On October 26, 2001, Opryland Hotel Nashville was rebranded as Gaylord Opryland Resort & Convention Center (or Gaylord Opryland, for short), taking its name from its corporate parent. Company officials at the time stated that the "Opryland" branding was strong to Nashville (and Texas, initially), but didn't fit with projects in other parts of the United States. According to a 2003 press release, Gaylord Opryland planned to build a 5,000-seat amphitheatre on the site in the near future, but those plans seem to have been abandoned in favor of a convention center expansion.
On January 19, 2012 Gaylord Entertainment announced a new partnership with Dolly Parton's The Dollywood Company to build a new water and seasonal snow park on acreage the company owns across Briley Parkway from Gaylord Opryland. The $50 Million Phase 1 of the overall project was expected to open in Spring of 2014. On September 28, 2012, Dolly decided to withdraw her partnership in the new Nashville theme park.
On October 3, 2014 the US Federal Communication Commission imposed a $600000 fine on Marriott for wilful interference with private Wi-fi hotspot connections linking its clients' portable computers to client-owned mobile telephones in the hotel's convention space. The scheme abused a "containment" feature of a Wi-Fi monitoring system which was designed for the nominally lawful purpose of removing unwanted "rogue access points" from corporations' own local area networks. Marriott misused the system to send spurious de-authentication packets to client-owned wireless access points, which is unlawful as these are not part of Marriott's network but are owned by individual mobile subscribers. The fraudulent packets, which dissociate consumers’ devices from their own Wi-Fi hotspot access points, were sent deliberately as a means to force convention-goers to buy wireless Internet access from the hotel at rates from $250-1000 per access point. According to FCC Enforcement Bureau Chief Travis LeBlanc. “It is unacceptable for any hotel to intentionally disable personal hotspots while also charging consumers and small businesses high fees to use the hotel’s own Wi-Fi network. This practice puts consumers in the untenable position of either paying twice for the same service or forgoing Internet access altogether.” Despite the substantial fine, Marriott continues to deny that its conduct is illegal.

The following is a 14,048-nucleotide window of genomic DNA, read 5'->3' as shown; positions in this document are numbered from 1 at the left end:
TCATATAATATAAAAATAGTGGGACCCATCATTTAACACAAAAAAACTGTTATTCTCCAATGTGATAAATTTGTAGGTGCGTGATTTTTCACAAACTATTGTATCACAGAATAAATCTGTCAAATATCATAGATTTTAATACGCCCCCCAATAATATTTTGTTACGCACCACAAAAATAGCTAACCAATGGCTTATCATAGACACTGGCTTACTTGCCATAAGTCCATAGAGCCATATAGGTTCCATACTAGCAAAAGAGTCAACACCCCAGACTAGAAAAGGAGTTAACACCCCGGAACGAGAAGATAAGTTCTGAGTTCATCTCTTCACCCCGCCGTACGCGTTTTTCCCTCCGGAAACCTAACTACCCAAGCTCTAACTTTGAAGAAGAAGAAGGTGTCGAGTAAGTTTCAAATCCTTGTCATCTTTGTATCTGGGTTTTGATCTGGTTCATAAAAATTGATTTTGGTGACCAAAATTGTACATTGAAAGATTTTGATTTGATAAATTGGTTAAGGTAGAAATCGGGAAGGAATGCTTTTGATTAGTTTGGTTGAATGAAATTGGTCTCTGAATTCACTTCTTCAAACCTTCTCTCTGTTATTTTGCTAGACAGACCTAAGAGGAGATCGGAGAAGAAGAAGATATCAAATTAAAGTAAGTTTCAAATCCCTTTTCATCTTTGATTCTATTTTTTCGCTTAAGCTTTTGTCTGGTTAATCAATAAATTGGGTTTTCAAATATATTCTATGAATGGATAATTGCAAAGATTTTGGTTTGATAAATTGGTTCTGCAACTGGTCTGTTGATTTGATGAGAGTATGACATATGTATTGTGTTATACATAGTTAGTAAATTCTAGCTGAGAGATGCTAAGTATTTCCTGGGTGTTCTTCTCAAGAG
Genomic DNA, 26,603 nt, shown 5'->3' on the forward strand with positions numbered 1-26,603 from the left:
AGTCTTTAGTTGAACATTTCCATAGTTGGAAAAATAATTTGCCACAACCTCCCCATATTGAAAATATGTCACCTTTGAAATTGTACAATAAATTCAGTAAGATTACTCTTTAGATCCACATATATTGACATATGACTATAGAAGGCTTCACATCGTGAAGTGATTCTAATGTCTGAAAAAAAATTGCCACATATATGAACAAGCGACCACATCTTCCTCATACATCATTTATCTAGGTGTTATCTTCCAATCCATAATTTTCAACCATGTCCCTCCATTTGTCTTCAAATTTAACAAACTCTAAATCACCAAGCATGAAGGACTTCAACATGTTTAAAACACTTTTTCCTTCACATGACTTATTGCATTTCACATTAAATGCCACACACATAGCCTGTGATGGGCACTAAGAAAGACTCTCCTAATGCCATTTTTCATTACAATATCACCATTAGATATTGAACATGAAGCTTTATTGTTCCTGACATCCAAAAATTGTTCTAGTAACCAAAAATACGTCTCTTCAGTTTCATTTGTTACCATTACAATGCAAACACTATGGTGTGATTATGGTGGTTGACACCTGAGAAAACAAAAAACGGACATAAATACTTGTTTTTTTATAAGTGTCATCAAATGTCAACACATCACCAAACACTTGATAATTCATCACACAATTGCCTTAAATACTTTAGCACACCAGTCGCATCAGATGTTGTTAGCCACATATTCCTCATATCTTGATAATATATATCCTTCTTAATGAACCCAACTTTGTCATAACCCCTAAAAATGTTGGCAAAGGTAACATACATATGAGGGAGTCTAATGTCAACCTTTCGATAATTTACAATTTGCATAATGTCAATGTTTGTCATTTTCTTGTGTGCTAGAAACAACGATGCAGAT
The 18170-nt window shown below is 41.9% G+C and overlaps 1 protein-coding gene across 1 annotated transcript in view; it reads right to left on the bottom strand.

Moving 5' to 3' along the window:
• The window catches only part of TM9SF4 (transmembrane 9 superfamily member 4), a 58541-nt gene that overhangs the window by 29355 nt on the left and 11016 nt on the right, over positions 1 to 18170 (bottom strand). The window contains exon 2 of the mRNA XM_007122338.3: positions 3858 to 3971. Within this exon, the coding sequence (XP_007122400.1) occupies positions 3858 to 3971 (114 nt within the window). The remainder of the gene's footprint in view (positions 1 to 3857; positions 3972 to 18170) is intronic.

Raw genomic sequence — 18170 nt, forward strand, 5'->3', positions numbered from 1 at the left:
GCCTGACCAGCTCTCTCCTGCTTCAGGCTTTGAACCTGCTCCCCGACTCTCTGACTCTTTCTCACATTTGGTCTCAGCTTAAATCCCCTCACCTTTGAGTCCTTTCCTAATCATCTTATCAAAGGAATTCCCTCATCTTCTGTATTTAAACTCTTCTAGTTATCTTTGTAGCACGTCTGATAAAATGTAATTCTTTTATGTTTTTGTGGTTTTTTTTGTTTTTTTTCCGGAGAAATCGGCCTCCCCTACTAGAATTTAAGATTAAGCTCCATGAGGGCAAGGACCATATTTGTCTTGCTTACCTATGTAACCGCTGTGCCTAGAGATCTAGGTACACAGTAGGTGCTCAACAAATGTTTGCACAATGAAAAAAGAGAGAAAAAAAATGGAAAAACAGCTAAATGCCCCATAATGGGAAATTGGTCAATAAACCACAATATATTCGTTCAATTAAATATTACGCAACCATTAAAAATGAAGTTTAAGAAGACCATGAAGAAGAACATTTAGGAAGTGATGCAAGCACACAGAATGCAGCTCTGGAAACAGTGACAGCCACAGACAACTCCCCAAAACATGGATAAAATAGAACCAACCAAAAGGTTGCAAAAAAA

Related Gaylord-owned properties in Nashville